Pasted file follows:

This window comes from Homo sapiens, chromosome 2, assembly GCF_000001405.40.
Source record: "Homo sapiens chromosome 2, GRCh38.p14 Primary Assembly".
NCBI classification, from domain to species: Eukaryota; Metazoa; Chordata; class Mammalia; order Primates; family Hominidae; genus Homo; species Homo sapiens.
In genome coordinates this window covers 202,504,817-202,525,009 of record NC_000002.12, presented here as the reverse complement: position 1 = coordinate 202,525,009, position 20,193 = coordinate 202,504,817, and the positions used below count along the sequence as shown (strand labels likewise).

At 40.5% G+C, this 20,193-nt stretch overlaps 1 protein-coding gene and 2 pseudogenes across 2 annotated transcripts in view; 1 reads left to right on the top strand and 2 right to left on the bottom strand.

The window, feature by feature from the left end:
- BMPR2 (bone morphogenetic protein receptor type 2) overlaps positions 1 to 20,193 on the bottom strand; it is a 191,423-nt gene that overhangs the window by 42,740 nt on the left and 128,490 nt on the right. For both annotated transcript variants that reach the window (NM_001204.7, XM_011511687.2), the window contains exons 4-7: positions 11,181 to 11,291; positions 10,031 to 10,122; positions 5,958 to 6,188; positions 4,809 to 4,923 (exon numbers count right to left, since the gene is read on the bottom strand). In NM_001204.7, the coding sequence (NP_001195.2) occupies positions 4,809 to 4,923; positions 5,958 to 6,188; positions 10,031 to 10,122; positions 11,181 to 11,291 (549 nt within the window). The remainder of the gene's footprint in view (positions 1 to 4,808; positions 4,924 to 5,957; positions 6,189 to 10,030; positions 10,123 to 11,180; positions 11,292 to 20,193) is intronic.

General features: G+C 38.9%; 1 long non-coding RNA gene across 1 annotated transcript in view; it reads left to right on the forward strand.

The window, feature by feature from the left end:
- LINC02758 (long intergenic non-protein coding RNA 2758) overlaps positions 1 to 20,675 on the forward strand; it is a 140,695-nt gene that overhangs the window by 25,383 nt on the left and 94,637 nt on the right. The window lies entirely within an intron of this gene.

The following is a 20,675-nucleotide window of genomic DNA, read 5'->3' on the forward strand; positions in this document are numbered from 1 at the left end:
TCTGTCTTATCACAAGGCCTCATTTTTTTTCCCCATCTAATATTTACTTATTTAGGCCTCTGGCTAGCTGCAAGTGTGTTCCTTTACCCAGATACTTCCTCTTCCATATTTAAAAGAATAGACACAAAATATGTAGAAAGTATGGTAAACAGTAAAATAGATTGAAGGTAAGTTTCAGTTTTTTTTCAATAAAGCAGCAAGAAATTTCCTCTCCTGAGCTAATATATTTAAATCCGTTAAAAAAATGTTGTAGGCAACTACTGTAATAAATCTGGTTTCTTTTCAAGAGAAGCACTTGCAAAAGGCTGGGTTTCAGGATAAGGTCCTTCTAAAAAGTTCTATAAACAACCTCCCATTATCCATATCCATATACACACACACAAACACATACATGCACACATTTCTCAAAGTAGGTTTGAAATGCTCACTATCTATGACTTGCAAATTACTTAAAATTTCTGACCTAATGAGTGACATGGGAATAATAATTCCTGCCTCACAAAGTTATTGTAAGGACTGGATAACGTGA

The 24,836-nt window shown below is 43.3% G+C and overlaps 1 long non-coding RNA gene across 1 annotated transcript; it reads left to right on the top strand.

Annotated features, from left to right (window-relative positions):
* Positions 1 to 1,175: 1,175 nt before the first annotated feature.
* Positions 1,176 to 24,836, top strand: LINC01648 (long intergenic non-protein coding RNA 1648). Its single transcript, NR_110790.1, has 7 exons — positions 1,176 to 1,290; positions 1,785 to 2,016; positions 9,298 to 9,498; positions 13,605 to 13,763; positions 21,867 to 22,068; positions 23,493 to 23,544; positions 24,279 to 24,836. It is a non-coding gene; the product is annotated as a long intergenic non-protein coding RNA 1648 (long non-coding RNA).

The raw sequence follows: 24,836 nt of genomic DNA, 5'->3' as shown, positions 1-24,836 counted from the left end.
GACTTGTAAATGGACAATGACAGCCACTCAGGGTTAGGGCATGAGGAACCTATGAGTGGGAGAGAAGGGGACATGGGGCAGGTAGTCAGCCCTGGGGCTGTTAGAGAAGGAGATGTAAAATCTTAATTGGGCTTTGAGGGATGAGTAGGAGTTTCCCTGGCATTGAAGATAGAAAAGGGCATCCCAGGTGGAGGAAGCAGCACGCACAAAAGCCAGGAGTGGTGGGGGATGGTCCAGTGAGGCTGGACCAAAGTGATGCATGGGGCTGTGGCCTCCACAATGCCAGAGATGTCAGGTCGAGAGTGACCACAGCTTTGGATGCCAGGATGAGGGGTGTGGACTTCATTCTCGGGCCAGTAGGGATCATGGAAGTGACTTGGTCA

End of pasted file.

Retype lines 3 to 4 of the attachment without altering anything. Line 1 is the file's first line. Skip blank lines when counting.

NCBI classification, from domain to species: Eukaryota; Metazoa; Chordata; class Mammalia; order Primates; family Hominidae; genus Homo; species Homo sapiens.
In genome coordinates this window covers 202,504,817-202,525,009 of record NC_000002.12, presented here as the reverse complement: position 1 = coordinate 202,525,009, position 20,193 = coordinate 202,504,817, and the positions used below count along the sequence as shown (strand labels likewise).